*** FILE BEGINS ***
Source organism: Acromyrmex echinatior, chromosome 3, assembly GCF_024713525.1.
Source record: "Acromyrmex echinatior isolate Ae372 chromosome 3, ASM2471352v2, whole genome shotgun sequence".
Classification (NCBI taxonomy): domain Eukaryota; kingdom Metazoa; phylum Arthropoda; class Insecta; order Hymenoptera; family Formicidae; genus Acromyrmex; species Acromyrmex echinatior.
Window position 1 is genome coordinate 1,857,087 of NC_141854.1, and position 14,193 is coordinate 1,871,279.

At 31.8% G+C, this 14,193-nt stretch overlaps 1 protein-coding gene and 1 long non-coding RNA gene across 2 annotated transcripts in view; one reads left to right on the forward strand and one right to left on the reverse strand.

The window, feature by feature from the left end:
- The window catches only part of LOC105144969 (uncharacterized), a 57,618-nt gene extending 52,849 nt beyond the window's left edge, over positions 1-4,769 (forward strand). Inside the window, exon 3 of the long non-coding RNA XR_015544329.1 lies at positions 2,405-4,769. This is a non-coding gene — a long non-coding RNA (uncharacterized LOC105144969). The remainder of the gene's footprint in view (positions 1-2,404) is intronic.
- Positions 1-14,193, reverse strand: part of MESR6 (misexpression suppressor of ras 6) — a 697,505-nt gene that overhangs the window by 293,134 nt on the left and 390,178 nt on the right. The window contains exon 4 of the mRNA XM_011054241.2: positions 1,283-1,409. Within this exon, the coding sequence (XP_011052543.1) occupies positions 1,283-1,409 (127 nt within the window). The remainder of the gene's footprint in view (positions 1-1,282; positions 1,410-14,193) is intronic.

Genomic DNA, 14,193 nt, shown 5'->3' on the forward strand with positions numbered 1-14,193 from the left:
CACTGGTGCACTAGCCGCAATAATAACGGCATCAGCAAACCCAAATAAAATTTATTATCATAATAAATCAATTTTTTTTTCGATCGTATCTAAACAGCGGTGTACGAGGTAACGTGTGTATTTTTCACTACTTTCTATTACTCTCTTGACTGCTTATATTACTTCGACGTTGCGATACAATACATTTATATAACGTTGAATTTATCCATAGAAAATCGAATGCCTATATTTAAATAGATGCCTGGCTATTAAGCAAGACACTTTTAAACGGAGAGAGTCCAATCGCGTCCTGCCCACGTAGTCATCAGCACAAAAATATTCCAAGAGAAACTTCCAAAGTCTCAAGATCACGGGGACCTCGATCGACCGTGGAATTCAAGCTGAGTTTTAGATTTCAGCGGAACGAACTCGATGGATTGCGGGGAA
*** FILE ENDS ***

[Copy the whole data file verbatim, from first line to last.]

Source organism: Acromyrmex echinatior, chromosome 3, assembly GCF_024713525.1.
Source record: "Acromyrmex echinatior isolate Ae372 chromosome 3, ASM2471352v2, whole genome shotgun sequence".
Classification (NCBI taxonomy): domain Eukaryota; kingdom Metazoa; phylum Arthropoda; class Insecta; order Hymenoptera; family Formicidae; genus Acromyrmex; species Acromyrmex echinatior.
Window position 1 is genome coordinate 1,857,087 of NC_141854.1, and position 14,193 is coordinate 1,871,279.

At 31.8% G+C, this 14,193-nt stretch overlaps 1 protein-coding gene and 1 long non-coding RNA gene across 2 annotated transcripts in view; one reads left to right on the forward strand and one right to left on the reverse strand.

The window, feature by feature from the left end:
- The window catches only part of LOC105144969 (uncharacterized), a 57,618-nt gene extending 52,849 nt beyond the window's left edge, over positions 1-4,769 (forward strand). Inside the window, exon 3 of the long non-coding RNA XR_015544329.1 lies at positions 2,405-4,769. This is a non-coding gene — a long non-coding RNA (uncharacterized LOC105144969). The remainder of the gene's footprint in view (positions 1-2,404) is intronic.
- Positions 1-14,193, reverse strand: part of MESR6 (misexpression suppressor of ras 6) — a 697,505-nt gene that overhangs the window by 293,134 nt on the left and 390,178 nt on the right. The window contains exon 4 of the mRNA XM_011054241.2: positions 1,283-1,409. Within this exon, the coding sequence (XP_011052543.1) occupies positions 1,283-1,409 (127 nt within the window). The remainder of the gene's footprint in view (positions 1-1,282; positions 1,410-14,193) is intronic.

Genomic DNA, 14,193 nt, shown 5'->3' on the forward strand with positions numbered 1-14,193 from the left:
CACTGGTGCACTAGCCGCAATAATAACGGCATCAGCAAACCCAAATAAAATTTATTATCATAATAAATCAATTTTTTTTTCGATCGTATCTAAACAGCGGTGTACGAGGTAACGTGTGTATTTTTCACTACTTTCTATTACTCTCTTGACTGCTTATATTACTTCGACGTTGCGATACAATACATTTATATAACGTTGAATTTATCCATAGAAAATCGAATGCCTATATTTAAATAGATGCCTGGCTATTAAGCAAGACACTTTTAAACGGAGAGAGTCCAATCGCGTCCTGCCCACGTAGTCATCAGCACAAAAATATTCCAAGAGAAACTTCCAAAGTCTCAAGATCACGGGGACCTCGATCGACCGTGGAATTCAAGCTGAGTTTTAGATTTCAGCGGAACGAACTCGATGGATTGCGGGGAA